Source: - A study conducted on Early Grade Reading and Mathematics Assessment EGRA/EMGA in Ghana has revealed that about 90 percent of pupils in basic schools cannot read or understand what they read.
The study, which was conducted in 2013, published in May 2014, and sampled 7,923 pupils across the country also revealed that 4,148 pupils, representing 50.7% cannot read at all while 3,344 representing 43.8% could read few words without understanding them.

The report further revealed that only 3.7% pupils could read and understand and only 1.8% could read proficiently and understand.

Elaborating on the report on the Citi Breakfast Show, the Head Inspector of schools in the Northern Region, Alhaji Mohammed Issah Abah, said some of pupils read “12 correct words per minute” but could not understand what they read.

He described the situation as worrying, saying “we should be worried about the situation because if you look at English language, it has become the medium of instruction in our school. Exams are written in English, questions are set in English and the students respond in English and so if they cannot read, how are they going to respond appropriately to be able to pass.”

Alhaji Abah attributed the problem to lack of teaching and learning materials to enhance students’ understanding in the various subjects.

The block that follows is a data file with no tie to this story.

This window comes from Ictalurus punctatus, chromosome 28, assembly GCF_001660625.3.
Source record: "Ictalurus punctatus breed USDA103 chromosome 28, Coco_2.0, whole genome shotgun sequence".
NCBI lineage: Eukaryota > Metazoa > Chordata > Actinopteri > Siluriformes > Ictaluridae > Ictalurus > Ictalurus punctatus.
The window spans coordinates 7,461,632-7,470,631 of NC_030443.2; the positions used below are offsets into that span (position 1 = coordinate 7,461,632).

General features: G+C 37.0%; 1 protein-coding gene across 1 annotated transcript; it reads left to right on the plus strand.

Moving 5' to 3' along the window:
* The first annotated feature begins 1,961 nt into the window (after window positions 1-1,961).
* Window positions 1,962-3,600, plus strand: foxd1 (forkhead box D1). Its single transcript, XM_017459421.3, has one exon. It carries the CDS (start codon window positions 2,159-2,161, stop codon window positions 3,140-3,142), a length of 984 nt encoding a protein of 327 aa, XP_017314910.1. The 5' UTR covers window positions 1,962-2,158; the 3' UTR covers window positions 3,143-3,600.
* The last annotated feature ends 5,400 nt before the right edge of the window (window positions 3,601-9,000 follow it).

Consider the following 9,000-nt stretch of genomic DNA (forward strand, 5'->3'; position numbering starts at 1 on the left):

“We cannot put the blame on one side. We are a number of stakeholders in education; government, teachers, parents and the learner himself or herself…we still have a role to play. I know government is doing its best by providing infrastructure; they are doing their best by also providing desks but as an inspector of schools, when I go round, the issue of inadequacy comes up. They [learning and teaching materials] are there but they are not adequate…”

He pointed out that teachers in the region have also partly contributed to the problem since they fail to adequately prepare before lessons begin.

“You go to some of the areas and teachers do not prepare lesson notes. Their presence in the school is even questionable even though in recent times, there has been an improvement.”

Alhaji Abah called on teachers and various stakeholders to devise measures to reverse the trend.

The report comes months after the global school rankings which placed Ghana at the bottom was released.

The ranking put Asian countries in the top five spots and other African countries at the bottom.


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